Photos by Anat Harrel and Steve Gray
Kibbutz Hannaton is a small, family-oriented kibbutz in the Jezreel Valley, founded by members of the Masorti (Conservative) movement. It's a pleasant place to live for its mainly young residents, with a strong community spirit and an admirable Educational Center, but it has never been particularly well known outside of the area.
But now, Kibbutz Hannaton has a claim to fame that has hit headlines. It has become the proud home of a transplanted mikveh dating from the Second Temple Mishna Period, saved by kibbutz members at the last minute from being paved over during the construction of a new interchange near Hamovil Junction, about three kilometers from the kibbutz.
The project began when the road works team of Netivei Israel, the National Transport Infrastructure Company digging up the area, discovered evidence of an archeological find. They called in the Israel Antiquities Authority, as required, which started an exploratory dig. Kibbutz Hannaton member Steve Gray happened to be working as a volunteer on that dig, and in June, once it became clear what the find was, he called Anat Harrel, another kibbutz member who was also working as a volunteer on a dig in the area.
"He told me, 'You're not going to believe this. We found a mikveh. They think it's from the Second Temple Period.' We were incredibly excited," said Anat.
"The Israel Antiquities Authority has a new approach to their finds these days," she explained. "When something interesting has been discovered in a dig, they have an open house and invite the community to see the discovery. In this case, they knew they had found something big here. Of course we went to see it. It was such a beautiful little mikveh. The road works couldn't be changed to avoid it, so after considering the various possibilities, the plan was to carefully cover up the mikveh with concrete for future generations, after proper photographs and documentation had taken place, and build the road on top of it."
"We decided, no way!" Along with Haviva Ner-David, a rabbi and writer who runs the Shmaya Mikveh on the kibbutz and holds a doctorate on the subject of mikveh from Bar Ilan University, they decided to try to save the mikveh by bringing it to Hannaton.
(Hannaton's own Shmaya Mikveh, by the way, is the only mikveh in Israel open to anyone, of any age, gender or faith, who wants to immerse or just to see what a mikveh looks like.)
The excavation directors, Abd Elghani Ibrahim and Dr. Walid Atrash of the Israel Antiquities Authority, liked the idea and that was how Mission Mikveh started.
Clearly, moving a 57-ton structure, basically a hole embedded in bedrock, was going to be an expensive project, if it could be done at all. Nevertheless, the kibbutz members formed a committee and established an Internet crowd-funding project. They approached government and other organizations, such as the Netivei Yisrael road building firm, the Jezreel Valley Regional Council, the Council for the Preservation of Historical Sites as well as the Antiquities Authority, and they managed to raise the required sum of several hundred thousand shekels. Netivei Israel undertook to do the work.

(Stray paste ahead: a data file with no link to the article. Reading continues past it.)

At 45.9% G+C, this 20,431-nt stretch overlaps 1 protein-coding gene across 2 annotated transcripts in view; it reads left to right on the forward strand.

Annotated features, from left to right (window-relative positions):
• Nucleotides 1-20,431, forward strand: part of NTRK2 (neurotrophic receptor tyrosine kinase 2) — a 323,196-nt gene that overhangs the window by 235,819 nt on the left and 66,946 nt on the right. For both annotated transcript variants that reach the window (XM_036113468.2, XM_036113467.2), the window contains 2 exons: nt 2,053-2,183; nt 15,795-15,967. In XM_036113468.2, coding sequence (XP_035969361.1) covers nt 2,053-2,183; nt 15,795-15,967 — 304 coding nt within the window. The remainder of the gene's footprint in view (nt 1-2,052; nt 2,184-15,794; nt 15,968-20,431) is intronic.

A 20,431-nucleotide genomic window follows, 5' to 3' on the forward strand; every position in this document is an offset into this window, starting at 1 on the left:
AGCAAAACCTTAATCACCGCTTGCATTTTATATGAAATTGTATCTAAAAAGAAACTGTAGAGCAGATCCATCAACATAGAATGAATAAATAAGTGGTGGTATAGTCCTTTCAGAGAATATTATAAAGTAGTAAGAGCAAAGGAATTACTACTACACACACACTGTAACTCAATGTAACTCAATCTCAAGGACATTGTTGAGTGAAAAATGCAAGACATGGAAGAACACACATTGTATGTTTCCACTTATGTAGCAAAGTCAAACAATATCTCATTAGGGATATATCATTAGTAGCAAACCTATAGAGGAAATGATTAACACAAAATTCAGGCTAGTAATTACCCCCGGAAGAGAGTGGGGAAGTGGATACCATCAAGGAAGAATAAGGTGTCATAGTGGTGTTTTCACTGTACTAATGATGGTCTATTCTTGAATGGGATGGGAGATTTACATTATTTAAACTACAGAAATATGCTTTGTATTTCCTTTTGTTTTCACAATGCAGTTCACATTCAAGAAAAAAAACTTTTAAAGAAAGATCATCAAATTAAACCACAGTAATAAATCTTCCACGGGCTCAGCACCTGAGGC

The excavation began in September 2020 and took three weeks to complete. The company which was hired for the project had never done anything like this before (although they had done other complicated jobs) and the challenges were daunting. The mikveh had to be reinforced and carved out of limestone, beams and a steel cage had to be constructed around it, bars installed underneath, and a crane had to lift the huge structure onto a flatbed truck, which would transport it to a hole seven meters wide and three meters deep that had been dug to receive it.
"Basically we took a hole and made a bigger hole to get it out," said Anat. The transplanted mikveh is now located near Kibbutz Hannaton's existing mikveh.
The excavation was carried out by workers from the village of Kfar Manda, students on pre-army programs, and local volunteers, including people from Kibbutz Hannaton.
The dream is to make the mikveh a working ritual bath, available to everyone who wants to use it. It will not be under the control of the Rabbinate.
The mikveh has a historical significance beyond its functional purpose. Ritual baths of this period are rare in the Galilee – only four others have been discovered in nearby Tzippori, although there are many in Jerusalem and the Dead Sea area.
How do the archeologists know that the mikveh dates from the Second Temple period? One reason is the type of plaster used, which is characteristic of the period. Also coins found in the area date back to before the destruction of the Temple.
Archaeologically, the main significance of the find is not the mikveh per se, but the fact that its presence showed that there was a wealthy farmstead in the area outside the walls of Tzipori 2,000 years ago. Previously, it was thought that Jews lived in villages, not on farms. No other farms had been found in the area. It has been posited that the farm might have belonged to a rich Jew from Tzippori. The farm was thought to have been destroyed by an earthquake some 1,700 years ago.
Kibbutz members now hope to have the mikveh become the center of an archaeological park, perhaps even affording visitors the opportunity to actually dip into the 2,000-year-old ritual bath. The Israel Antiquities Authority has offered to move some of their stored pieces to the park when it is finished. ("I'm hoping for a sarcophagus!" said Anat.)
"We have a Facebook page ("Saving the Ancient Mikveh") and are planning another crowd-funding project, so that we can refurbish the mikveh, roof it over to protect it in winter, and establish the park. This could be a wonderful tourist site for this part of the Galilee," said Anat. "But there is still a lot of work to be done."